I occasionally check in with local high-end audio dealers to see what's new, and they're never at a loss to demonstrate something to catch my ear. Th listening rooms at Audioarts have been refreshed since my last visit, and the store is now the best appointed shop in town. Audioarts doesn't cover entry-level or midrange gear, but there are plenty of other shops covering that market here in New York City.
If it's been awhile since you applied to college, here's a bit of news to make you feel your age: it's not just about SAT scores, transcripts, and personal essays these days.
Social networking plays a role, too.
Starting this college admissions season, teens can use the professional networking site LinkedIn in two ways: to research universities and to create profiles highlighting accomplishments that would otherwise be hard to include in a traditional application. LinkedIn made these features possible by lowering the age requirement for users to 14 in the United States and by launching what it calls university pages. … Read more
In the fall of 1996, as a high school senior at Colorado's Lakewood High School, I stripped off my shirt, donned a coconut bra and a hula skirt (for reasons that I can't remember or have perhaps willfully forgotten), and helped lead a pep rally in the school's gym. This week, pop star Katy Perry will take the stage in that same gymnasium -- likely wearing something similar -- and reward the Lakewood Tigers of 2013 for their mastery of the art of the lip dub.
I first heard about Neil Young's Pono music system more than a couple of years ago, and it was supposed to roll out a few months later. Rumors continued to circulate about an imminent debut, then fade away. Young showed a Pono music player prototype on the David Letterman show in September 2012, and it seemed like the launch was within reach.
Like everybody else I'm still unsure about how the Pono music service will work. Will we have to buy a Pono music player to fully enjoy the glories of Pono files? In other words, is Pono … Read more
Every now and then I get e-mails from readers who like to listen loud -- really loud. One recent one asked, "Can you recommend a nice pair of tower or bookshelf speakers capable of keeping the party going?" Well, there's loud, really loud, and there comes a point where it's so loud your neighbors call the police.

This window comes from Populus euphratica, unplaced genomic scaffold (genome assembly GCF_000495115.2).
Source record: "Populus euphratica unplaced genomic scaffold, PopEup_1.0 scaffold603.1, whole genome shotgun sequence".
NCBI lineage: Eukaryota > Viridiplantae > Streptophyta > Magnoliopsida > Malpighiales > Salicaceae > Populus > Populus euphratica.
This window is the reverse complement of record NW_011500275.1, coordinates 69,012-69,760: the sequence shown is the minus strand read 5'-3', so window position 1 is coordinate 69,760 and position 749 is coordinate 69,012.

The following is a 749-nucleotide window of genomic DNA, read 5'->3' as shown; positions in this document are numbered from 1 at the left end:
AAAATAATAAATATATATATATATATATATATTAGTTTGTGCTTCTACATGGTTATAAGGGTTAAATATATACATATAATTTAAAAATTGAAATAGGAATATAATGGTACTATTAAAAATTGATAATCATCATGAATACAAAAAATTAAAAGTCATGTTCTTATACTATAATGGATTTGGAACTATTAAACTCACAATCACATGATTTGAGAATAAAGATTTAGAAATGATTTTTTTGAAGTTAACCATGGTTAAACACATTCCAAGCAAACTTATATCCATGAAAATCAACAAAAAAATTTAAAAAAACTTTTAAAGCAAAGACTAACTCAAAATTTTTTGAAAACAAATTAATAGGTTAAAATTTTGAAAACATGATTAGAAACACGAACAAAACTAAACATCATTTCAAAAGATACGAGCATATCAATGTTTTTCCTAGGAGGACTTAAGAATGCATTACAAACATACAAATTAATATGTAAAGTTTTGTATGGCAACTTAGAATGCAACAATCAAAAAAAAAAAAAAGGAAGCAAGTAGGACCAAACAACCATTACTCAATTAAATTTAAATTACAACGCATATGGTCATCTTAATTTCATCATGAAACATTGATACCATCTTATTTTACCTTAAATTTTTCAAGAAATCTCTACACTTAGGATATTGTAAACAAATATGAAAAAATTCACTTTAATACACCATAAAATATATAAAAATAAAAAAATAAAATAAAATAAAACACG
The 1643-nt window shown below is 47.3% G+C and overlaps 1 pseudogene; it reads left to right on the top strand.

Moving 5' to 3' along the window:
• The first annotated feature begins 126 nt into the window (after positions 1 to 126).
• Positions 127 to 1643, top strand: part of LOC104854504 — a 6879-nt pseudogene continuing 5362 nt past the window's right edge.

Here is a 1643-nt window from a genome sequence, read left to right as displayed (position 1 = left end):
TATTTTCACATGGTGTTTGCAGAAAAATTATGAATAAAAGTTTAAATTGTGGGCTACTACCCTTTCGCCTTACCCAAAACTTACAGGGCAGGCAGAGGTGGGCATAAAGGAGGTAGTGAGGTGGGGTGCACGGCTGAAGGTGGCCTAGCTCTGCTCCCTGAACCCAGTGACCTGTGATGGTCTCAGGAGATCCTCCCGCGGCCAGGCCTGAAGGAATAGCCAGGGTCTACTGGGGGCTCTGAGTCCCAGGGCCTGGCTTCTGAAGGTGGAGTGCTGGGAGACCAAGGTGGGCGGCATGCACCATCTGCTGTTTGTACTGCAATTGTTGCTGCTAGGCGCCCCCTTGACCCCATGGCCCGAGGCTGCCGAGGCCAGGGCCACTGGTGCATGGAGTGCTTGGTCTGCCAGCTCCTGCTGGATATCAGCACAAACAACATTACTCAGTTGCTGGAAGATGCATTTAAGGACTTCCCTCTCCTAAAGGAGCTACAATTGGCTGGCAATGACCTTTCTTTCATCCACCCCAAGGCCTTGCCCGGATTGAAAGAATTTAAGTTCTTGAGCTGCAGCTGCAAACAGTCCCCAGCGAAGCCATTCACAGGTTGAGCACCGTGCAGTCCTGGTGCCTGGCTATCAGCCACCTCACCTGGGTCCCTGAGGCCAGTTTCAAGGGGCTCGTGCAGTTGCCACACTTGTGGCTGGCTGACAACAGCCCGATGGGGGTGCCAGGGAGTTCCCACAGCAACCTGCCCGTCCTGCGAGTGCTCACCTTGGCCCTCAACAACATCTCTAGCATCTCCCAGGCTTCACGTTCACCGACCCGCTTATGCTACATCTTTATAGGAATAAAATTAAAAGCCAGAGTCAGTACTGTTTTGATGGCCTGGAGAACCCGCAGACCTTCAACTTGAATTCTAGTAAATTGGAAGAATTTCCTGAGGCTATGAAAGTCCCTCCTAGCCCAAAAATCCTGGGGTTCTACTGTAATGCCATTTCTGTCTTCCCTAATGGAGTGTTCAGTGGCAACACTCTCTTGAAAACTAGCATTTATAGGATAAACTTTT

The guy's budget was limited to around $600 for a pair of speakers, so I immediately thought of Klipsch; its larger bookshelf and tower speakers can play really loud, and sound good while raising the roof.
I rang … Read more
Always On is, undoubtedly, the most fun I've ever had in tech. And that's what I love the most about this show: it's been a celebration of all the ways that technology is truly a part of our everyday lives -- the good, the bad, the ugly, and occasionally the midair. I know we were best known for a sort of gleeful destructiveness, but the idea for the torture tests came directly from real-life stories and personal experience. And from your responses, dear audience, you've clearly had all the same kinds of experiences. (Well, maybe not … Read more
Bug bounties from Google and Facebook regularly clear thousands of dollars for a single, high-profile bug. Yahoo finally has joined the game, also for four figures -- but with a different decimal place.
The security firm High Tech Bridge set out to see what Yahoo would pay for disclosing bugs discovered on its site, since the company hadn't stated what they were worth but did say that it encouraged researchers to report bugs.
There's no denying the Beats by Dre Studio's success, and how it so radically changed the headphone landscape. No other headphone manufacturer could have imagined that it could sell millions of $300 headphones to non-audiophiles. Before Beats those buyers were content with cheap and utterly disposable headphones, headphones that all too often would stop working in a few months, get thrown away, and get replaced with another set of cheap headphones. Of course, those cheap headphones sounded pretty bad, so moving up to the Studio meant the sound was a revelation! Bass, dynamics, and treble detailing were so … Read more
When I first reviewed the 1964 Ears V6 custom in-ear headphones earlier this year I not only loved the sound, I got the distinct feeling the company tries harder to please its customers than other custom in-ear makers. For example, 1964 Ears V6-Stage headphones are sold with a longer warranty (two years) and lower prices than the flagship models from more established high-end headphone competitors. 1964 Ears doesn't make universal-fit in-ear headphones, all of their designs are custom-molded to your ears for the best possible fit and maximum isolation from external noise. The headphones are hand-crafted by 1964 Ears … Read more
Leaked from today's 404 episode:
- This app could get you kidnapped.
- Real people are spending real money on one-word Twitter accounts.
- LAUSD halts home use of iPads for students after devices hacked.